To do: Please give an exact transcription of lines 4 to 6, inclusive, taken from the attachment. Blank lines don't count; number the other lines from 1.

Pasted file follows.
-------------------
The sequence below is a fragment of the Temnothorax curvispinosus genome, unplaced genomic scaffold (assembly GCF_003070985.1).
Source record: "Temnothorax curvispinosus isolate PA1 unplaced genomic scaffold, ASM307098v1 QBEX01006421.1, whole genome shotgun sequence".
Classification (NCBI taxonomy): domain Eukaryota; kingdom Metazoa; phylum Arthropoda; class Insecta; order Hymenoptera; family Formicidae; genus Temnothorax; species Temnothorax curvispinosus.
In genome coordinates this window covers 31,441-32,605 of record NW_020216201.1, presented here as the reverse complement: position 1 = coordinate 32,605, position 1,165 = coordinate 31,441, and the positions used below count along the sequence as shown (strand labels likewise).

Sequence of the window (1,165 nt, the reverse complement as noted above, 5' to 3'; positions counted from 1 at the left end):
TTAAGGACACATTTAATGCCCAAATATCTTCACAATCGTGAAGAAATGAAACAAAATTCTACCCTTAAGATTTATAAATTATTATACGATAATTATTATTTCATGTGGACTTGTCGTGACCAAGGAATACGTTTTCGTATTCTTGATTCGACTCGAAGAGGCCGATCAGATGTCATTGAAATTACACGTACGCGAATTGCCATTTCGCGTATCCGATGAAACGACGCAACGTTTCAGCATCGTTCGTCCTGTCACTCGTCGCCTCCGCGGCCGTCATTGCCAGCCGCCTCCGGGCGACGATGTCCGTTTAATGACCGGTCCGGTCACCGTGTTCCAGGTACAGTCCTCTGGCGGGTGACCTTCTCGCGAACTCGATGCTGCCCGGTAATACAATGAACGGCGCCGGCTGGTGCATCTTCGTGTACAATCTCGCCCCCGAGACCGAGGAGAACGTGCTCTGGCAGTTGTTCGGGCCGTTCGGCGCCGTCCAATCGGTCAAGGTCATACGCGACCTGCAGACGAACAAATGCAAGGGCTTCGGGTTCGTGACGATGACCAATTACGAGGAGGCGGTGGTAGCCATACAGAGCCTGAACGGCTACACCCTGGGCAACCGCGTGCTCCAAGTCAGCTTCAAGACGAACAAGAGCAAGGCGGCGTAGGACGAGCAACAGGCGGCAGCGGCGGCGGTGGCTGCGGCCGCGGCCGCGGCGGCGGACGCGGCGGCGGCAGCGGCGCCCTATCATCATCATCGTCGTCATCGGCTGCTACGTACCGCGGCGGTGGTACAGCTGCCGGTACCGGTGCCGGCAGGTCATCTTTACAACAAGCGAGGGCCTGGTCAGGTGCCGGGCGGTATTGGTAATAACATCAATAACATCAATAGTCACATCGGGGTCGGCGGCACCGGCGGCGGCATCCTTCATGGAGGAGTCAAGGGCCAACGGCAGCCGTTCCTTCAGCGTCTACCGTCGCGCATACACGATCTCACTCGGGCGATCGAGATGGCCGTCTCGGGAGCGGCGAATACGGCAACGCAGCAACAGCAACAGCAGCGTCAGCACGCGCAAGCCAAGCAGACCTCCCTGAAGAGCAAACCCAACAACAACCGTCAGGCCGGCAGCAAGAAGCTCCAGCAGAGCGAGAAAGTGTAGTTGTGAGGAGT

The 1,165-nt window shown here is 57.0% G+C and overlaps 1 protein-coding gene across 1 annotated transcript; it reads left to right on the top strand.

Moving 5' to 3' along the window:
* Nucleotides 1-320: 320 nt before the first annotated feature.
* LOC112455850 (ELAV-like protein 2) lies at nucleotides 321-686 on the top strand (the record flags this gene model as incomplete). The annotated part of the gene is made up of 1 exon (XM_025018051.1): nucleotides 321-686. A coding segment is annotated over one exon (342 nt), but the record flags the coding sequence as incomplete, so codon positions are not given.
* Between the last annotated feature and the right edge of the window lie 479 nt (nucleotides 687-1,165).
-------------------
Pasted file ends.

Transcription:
In genome coordinates this window covers 31,441-32,605 of record NW_020216201.1, presented here as the reverse complement: position 1 = coordinate 32,605, position 1,165 = coordinate 31,441, and the positions used below count along the sequence as shown (strand labels likewise).

Sequence of the window (1,165 nt, the reverse complement as noted above, 5' to 3'; positions counted from 1 at the left end):
TTAAGGACACATTTAATGCCCAAATATCTTCACAATCGTGAAGAAATGAAACAAAATTCTACCCTTAAGATTTATAAATTATTATACGATAATTATTATTTCATGTGGACTTGTCGTGACCAAGGAATACGTTTTCGTATTCTTGATTCGACTCGAAGAGGCCGATCAGATGTCATTGAAATTACACGTACGCGAATTGCCATTTCGCGTATCCGATGAAACGACGCAACGTTTCAGCATCGTTCGTCCTGTCACTCGTCGCCTCCGCGGCCGTCATTGCCAGCCGCCTCCGGGCGACGATGTCCGTTTAATGACCGGTCCGGTCACCGTGTTCCAGGTACAGTCCTCTGGCGGGTGACCTTCTCGCGAACTCGATGCTGCCCGGTAATACAATGAACGGCGCCGGCTGGTGCATCTTCGTGTACAATCTCGCCCCCGAGACCGAGGAGAACGTGCTCTGGCAGTTGTTCGGGCCGTTCGGCGCCGTCCAATCGGTCAAGGTCATACGCGACCTGCAGACGAACAAATGCAAGGGCTTCGGGTTCGTGACGATGACCAATTACGAGGAGGCGGTGGTAGCCATACAGAGCCTGAACGGCTACACCCTGGGCAACCGCGTGCTCCAAGTCAGCTTCAAGACGAACAAGAGCAAGGCGGCGTAGGACGAGCAACAGGCGGCAGCGGCGGCGGTGGCTGCGGCCGCGGCCGCGGCGGCGGACGCGGCGGCGGCAGCGGCGCCCTATCATCATCATCGTCGTCATCGGCTGCTACGTACCGCGGCGGTGGTACAGCTGCCGGTACCGGTGCCGGCAGGTCATCTTTACAACAAGCGAGGGCCTGGTCAGGTGCCGGGCGGTATTGGTAATAACATCAATAACATCAATAGTCACATCGGGGTCGGCGGCACCGGCGGCGGCATCCTTCATGGAGGAGTCAAGGGCCAACGGCAGCCGTTCCTTCAGCGTCTACCGTCGCGCATACACGATCTCACTCGGGCGATCGAGATGGCCGTCTCGGGAGCGGCGAATACGGCAACGCAGCAACAGCAACAGCAGCGTCAGCACGCGCAAGCCAAGCAGACCTCCCTGAAGAGCAAACCCAACAACAACCGTCAGGCCGGCAGCAAGAAGCTCCAGCAGAGCGAGAAAGTGTAGTTGTGAGGAGT